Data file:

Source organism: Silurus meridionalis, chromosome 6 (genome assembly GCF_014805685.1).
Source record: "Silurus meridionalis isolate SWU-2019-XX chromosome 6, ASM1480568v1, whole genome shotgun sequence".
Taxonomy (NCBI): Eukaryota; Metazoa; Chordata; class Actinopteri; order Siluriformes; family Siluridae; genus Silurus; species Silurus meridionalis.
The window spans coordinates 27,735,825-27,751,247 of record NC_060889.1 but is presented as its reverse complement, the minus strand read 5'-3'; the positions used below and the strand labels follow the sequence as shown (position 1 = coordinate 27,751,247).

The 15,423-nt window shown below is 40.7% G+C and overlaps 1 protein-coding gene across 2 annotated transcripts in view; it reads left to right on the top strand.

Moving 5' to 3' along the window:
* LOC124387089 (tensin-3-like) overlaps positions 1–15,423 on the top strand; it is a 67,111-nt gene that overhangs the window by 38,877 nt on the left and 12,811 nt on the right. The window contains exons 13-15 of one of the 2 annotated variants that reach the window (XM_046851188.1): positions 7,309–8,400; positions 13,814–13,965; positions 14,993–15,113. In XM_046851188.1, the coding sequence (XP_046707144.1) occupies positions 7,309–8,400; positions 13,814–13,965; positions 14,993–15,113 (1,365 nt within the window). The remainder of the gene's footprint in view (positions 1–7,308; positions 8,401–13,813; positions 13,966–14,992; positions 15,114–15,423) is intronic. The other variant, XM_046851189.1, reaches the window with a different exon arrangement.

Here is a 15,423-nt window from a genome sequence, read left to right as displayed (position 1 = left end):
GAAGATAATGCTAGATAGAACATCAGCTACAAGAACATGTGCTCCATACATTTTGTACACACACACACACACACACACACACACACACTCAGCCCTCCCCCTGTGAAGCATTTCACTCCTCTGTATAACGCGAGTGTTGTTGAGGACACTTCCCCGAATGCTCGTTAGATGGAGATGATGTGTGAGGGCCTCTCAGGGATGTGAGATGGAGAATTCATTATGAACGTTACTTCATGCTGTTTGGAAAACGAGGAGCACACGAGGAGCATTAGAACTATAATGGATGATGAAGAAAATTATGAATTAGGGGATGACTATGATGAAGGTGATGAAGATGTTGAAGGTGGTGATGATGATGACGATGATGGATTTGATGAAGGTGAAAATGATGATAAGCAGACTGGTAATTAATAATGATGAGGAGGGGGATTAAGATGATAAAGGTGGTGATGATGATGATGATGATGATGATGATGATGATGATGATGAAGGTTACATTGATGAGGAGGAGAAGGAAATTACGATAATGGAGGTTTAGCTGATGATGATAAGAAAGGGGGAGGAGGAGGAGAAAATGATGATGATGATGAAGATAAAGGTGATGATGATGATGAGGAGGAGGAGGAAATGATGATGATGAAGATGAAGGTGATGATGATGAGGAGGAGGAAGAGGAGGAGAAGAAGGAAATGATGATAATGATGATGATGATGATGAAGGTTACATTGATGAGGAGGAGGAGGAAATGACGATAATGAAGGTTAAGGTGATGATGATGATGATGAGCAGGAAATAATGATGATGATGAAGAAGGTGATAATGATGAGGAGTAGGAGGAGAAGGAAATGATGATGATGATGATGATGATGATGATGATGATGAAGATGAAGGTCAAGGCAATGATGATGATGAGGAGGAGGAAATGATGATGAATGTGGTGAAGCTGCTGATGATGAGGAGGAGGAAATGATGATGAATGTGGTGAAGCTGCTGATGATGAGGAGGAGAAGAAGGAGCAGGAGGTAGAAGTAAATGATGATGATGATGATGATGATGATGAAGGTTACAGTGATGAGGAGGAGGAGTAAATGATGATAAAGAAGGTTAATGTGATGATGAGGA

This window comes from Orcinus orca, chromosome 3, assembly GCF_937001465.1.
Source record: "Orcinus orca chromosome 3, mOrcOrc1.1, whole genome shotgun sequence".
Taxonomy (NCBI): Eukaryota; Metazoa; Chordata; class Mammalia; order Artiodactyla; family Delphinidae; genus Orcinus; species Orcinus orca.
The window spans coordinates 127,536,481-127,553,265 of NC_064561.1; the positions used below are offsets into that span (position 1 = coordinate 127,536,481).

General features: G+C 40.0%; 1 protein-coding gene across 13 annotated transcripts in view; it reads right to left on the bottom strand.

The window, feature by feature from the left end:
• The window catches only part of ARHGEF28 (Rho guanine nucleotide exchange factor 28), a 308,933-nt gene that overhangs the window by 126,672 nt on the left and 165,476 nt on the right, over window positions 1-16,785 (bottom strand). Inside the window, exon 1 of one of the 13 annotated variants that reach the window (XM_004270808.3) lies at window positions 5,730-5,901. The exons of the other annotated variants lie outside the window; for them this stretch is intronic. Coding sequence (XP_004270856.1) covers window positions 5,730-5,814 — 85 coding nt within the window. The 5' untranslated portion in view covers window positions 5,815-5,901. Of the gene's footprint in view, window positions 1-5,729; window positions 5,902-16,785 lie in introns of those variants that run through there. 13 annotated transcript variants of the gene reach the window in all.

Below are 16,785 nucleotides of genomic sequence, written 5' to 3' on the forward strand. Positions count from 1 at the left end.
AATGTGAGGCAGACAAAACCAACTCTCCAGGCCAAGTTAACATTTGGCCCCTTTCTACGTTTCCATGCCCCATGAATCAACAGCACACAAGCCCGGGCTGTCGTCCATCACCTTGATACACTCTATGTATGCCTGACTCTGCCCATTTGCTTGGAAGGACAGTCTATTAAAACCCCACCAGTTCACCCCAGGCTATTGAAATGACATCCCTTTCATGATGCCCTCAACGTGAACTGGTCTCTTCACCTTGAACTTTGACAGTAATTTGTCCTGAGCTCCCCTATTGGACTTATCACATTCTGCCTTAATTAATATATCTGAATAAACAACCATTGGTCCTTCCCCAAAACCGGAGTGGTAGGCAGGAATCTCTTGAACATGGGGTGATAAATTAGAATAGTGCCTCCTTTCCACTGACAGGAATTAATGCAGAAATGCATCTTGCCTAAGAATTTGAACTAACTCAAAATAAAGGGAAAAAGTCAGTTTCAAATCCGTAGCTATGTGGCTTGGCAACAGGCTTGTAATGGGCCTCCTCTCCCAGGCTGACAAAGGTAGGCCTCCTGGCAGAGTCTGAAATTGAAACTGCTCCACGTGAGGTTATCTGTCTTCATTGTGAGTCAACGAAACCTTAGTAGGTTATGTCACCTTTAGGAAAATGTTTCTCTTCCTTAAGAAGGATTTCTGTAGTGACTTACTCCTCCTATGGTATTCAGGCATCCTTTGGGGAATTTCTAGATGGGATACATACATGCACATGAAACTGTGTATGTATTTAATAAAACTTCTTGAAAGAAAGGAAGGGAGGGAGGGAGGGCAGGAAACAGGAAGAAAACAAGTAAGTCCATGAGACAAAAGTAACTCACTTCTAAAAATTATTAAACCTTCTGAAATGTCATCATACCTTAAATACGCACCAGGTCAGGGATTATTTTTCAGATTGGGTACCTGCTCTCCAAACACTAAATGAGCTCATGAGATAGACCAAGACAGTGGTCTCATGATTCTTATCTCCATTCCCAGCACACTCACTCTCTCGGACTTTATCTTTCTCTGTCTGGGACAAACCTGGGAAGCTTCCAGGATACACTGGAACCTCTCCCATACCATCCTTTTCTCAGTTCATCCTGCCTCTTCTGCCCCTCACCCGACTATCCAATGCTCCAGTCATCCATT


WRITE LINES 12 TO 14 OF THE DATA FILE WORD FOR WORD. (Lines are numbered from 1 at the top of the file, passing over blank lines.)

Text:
Taxonomy (NCBI): Eukaryota; Metazoa; Chordata; class Mammalia; order Artiodactyla; family Delphinidae; genus Orcinus; species Orcinus orca.
The window spans coordinates 127,536,481-127,553,265 of NC_064561.1; the positions used below are offsets into that span (position 1 = coordinate 127,536,481).

General features: G+C 40.0%; 1 protein-coding gene across 13 annotated transcripts in view; it reads right to left on the bottom strand.